Inevitably, framing the debate in such a way involves caricature and generalisation between inherently complex and internally diverse positions. But it does help to illuminate among the most important questions facing the contemporary left. Some of these are largely domestic in orientation. They concern how, for example, to ensure equality of outcome given more diverse, heterogeneous communities and more fragmented structures of delivery, especially in healthcare and education. They relate to how far governments can respond to the aspirations of their citizens to exercise more control over their lives, to shape the future of the neighbourhoods and communities in which they live, to promote new forms of well-being and life satisfaction.

Other questions are of an altogether more international nature. Among the most compelling is how nation-states can protect people from adversity in the aftermath of a global economic crisis graver than any since the early 1930s. The eurozone crisis is a stark reminder that the forces of international capital remain potent: across Europe, markets are undermining democratically elected governments and EU institutions which seek to protect and advance the public interest. The imposition of austerity programmes on periphery countries in the eurozone has been problematic precisely because they appear to undermine democratic legitimacy and accountability. They call into question the very basis of state authority.

The scale of the economic crisis appears to warrant ‘activist’ government in order to counteract the dramatic contraction in global demand and the inherent instability of the world financial system. As Helen Thompson argues in a recent article on ‘the modern state and its adversaries’, the claim that modern states are losing power and authority to their adversaries in the liberal global economy and international institutions is illusory . Nonetheless, it is mistaken to conclude that governments will simply carry on doing all the things they used to do in the 1940s and 1950s in the halcyon days of the post-war settlement. National governments need strategies to reflate their economies without resuscitating fundamentally broken growth models. This requires major structural reforms which encourage the emergence of new forms of production and innovation, as Robin Murray has argued elsewhere. The crisis demands more radical solutions than our political system has so far proved itself capable of initiating.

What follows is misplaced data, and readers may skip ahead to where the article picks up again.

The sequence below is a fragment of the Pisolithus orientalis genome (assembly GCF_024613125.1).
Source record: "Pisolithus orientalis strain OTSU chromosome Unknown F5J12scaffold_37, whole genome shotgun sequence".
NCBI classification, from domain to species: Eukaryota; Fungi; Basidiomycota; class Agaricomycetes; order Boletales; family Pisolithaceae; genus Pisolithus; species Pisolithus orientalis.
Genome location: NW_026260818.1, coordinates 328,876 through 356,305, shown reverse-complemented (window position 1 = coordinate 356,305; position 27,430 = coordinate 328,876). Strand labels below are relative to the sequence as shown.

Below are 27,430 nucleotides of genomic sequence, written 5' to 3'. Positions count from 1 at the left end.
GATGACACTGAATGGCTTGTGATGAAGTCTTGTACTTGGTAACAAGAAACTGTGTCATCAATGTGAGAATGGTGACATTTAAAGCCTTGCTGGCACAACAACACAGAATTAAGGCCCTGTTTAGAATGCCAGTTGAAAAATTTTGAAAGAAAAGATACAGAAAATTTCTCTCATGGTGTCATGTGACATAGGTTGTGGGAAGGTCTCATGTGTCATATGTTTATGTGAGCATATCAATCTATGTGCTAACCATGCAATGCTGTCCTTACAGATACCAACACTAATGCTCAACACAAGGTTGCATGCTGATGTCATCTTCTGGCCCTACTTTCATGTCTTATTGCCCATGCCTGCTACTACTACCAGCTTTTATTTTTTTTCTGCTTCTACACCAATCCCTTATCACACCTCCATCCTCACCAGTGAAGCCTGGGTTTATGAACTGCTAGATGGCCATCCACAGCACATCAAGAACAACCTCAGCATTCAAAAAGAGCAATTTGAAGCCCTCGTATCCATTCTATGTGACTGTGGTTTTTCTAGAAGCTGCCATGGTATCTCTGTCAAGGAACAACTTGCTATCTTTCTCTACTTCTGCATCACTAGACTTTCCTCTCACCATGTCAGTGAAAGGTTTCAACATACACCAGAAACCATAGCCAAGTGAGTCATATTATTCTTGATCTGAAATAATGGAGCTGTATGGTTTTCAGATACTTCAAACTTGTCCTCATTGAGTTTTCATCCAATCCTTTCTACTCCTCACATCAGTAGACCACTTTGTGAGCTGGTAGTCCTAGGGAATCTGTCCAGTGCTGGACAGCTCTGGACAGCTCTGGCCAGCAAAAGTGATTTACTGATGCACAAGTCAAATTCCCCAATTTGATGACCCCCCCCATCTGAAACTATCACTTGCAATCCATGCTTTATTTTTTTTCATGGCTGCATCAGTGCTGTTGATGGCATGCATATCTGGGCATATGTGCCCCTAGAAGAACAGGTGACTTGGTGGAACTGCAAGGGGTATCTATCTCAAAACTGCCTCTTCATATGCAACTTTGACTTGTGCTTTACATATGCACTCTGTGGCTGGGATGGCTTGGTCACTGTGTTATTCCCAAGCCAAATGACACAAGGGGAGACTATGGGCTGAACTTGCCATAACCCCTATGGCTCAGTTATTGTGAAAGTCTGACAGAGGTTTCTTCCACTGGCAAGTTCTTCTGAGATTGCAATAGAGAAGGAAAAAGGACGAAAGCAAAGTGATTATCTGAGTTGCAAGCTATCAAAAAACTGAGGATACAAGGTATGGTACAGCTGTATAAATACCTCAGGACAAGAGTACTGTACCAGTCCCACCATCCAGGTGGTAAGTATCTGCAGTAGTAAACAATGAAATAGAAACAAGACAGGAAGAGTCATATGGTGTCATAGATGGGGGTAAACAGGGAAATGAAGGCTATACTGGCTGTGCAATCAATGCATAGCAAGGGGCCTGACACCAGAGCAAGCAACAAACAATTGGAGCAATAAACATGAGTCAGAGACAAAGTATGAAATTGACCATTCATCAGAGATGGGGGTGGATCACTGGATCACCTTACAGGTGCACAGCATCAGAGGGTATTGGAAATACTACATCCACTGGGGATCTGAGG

At the same time, the notion that nation-states might ‘go it alone’ will also prove illusory. They need to work in tandem at the national and international level, initiating new forms of multi-level governance. That requires the development of a European and global polity not simply as a forum for coordinated decision-making, but as a space for political argument and debate. An important consequence of the eurozone crisis has been the increasing influence of technocratic forms of governance, as policymakers understandably seek to navigate a rational path through turbulent conditions. However, this is no substitute for public deliberation about the alternative options available to states, or for convincing populations of the importance of swallowing harsh austerity measures after those alternatives have been properly considered. In truth, little headway will be made without giving proper space to politics. The apparent omnipotence of the leaders gathered at the recent G20 summit in Cannes underlines the absence of serious proposals at the international level for reviving the European growth and jobs agenda.

But determined action at the global and European level has to be augmented by sensitivity to the regional and local dimensions of democracy, the importance of places, neighbourhoods, the enduring ties of family, community and solidarity. Yes, voters want to be shielded from the myriad insecurities wrought by globalisation. But they still value the capacity to control and govern their own lives, and those of their communities. The challenge for social democracy is to work through this conundrum of balancing central state power with local discretion and control. If the crisis has proved anything, it is the obvious truth that while politics matters, politics can achieve little without ideas. Of course, contingent events and circumstances will always conspire against the best ideas. But without ideas, there is no hope.

Patrick Diamond is senior research fellow at Policy Network and visiting fellow at the Department of Politics & International Relations, University of Oxford.